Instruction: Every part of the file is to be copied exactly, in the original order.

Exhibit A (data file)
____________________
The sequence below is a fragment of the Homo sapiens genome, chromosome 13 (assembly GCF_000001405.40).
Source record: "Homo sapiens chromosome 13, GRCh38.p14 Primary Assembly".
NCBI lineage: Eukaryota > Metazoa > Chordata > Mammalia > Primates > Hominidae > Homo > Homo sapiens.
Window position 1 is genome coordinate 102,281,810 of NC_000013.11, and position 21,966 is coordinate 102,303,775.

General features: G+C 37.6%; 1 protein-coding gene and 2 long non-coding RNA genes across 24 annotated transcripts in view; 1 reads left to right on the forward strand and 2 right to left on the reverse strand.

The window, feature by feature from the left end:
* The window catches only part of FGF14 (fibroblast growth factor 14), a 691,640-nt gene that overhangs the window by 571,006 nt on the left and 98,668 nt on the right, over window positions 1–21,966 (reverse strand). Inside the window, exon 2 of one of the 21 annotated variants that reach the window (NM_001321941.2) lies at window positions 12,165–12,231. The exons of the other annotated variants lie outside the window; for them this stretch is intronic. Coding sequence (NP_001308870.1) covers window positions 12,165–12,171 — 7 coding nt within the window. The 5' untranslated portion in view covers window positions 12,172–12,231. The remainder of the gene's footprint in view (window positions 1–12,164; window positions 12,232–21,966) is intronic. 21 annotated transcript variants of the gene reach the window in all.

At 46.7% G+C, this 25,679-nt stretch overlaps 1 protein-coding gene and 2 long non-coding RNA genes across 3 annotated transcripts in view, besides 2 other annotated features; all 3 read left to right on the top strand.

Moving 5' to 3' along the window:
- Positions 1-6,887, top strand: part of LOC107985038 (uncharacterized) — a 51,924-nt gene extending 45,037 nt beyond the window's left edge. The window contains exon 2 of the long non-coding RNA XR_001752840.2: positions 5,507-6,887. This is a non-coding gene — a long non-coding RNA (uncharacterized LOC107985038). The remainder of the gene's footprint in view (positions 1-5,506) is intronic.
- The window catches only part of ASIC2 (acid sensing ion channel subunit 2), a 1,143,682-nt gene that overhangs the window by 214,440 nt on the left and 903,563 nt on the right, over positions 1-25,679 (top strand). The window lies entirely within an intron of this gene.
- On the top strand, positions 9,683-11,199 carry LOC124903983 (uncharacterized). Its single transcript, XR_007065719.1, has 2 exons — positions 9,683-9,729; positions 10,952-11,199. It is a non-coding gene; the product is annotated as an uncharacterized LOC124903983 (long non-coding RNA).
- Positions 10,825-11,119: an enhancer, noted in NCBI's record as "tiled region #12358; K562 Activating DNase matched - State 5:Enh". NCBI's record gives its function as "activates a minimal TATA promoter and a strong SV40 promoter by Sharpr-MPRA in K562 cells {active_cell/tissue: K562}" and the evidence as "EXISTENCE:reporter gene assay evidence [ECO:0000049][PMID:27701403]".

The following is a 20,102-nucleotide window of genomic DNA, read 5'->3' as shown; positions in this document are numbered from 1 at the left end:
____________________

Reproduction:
The sequence below is a fragment of the Homo sapiens genome, chromosome 13 (assembly GCF_000001405.40).
Source record: "Homo sapiens chromosome 13, GRCh38.p14 Primary Assembly".
NCBI lineage: Eukaryota > Metazoa > Chordata > Mammalia > Primates > Hominidae > Homo > Homo sapiens.
Window position 1 is genome coordinate 102,281,810 of NC_000013.11, and position 21,966 is coordinate 102,303,775.

General features: G+C 37.6%; 1 protein-coding gene and 2 long non-coding RNA genes across 24 annotated transcripts in view; 1 reads left to right on the forward strand and 2 right to left on the reverse strand.

The window, feature by feature from the left end:
* The window catches only part of FGF14 (fibroblast growth factor 14), a 691,640-nt gene that overhangs the window by 571,006 nt on the left and 98,668 nt on the right, over window positions 1–21,966 (reverse strand). Inside the window, exon 2 of one of the 21 annotated variants that reach the window (NM_001321941.2) lies at window positions 12,165–12,231. The exons of the other annotated variants lie outside the window; for them this stretch is intronic. Coding sequence (NP_001308870.1) covers window positions 12,165–12,171 — 7 coding nt within the window. The 5' untranslated portion in view covers window positions 12,172–12,231. The remainder of the gene's footprint in view (window positions 1–12,164; window positions 12,232–21,966) is intronic. 21 annotated transcript variants of the gene reach the window in all.

At 46.7% G+C, this 25,679-nt stretch overlaps 1 protein-coding gene and 2 long non-coding RNA genes across 3 annotated transcripts in view, besides 2 other annotated features; all 3 read left to right on the top strand.

Moving 5' to 3' along the window:
- Positions 1-6,887, top strand: part of LOC107985038 (uncharacterized) — a 51,924-nt gene extending 45,037 nt beyond the window's left edge. The window contains exon 2 of the long non-coding RNA XR_001752840.2: positions 5,507-6,887. This is a non-coding gene — a long non-coding RNA (uncharacterized LOC107985038). The remainder of the gene's footprint in view (positions 1-5,506) is intronic.
- The window catches only part of ASIC2 (acid sensing ion channel subunit 2), a 1,143,682-nt gene that overhangs the window by 214,440 nt on the left and 903,563 nt on the right, over positions 1-25,679 (top strand). The window lies entirely within an intron of this gene.
- On the top strand, positions 9,683-11,199 carry LOC124903983 (uncharacterized). Its single transcript, XR_007065719.1, has 2 exons — positions 9,683-9,729; positions 10,952-11,199. It is a non-coding gene; the product is annotated as an uncharacterized LOC124903983 (long non-coding RNA).
- Positions 10,825-11,119: an enhancer, noted in NCBI's record as "tiled region #12358; K562 Activating DNase matched - State 5:Enh". NCBI's record gives its function as "activates a minimal TATA promoter and a strong SV40 promoter by Sharpr-MPRA in K562 cells {active_cell/tissue: K562}" and the evidence as "EXISTENCE:reporter gene assay evidence [ECO:0000049][PMID:27701403]".

The following is a 20,102-nucleotide window of genomic DNA, read 5'->3' as shown; positions in this document are numbered from 1 at the left end: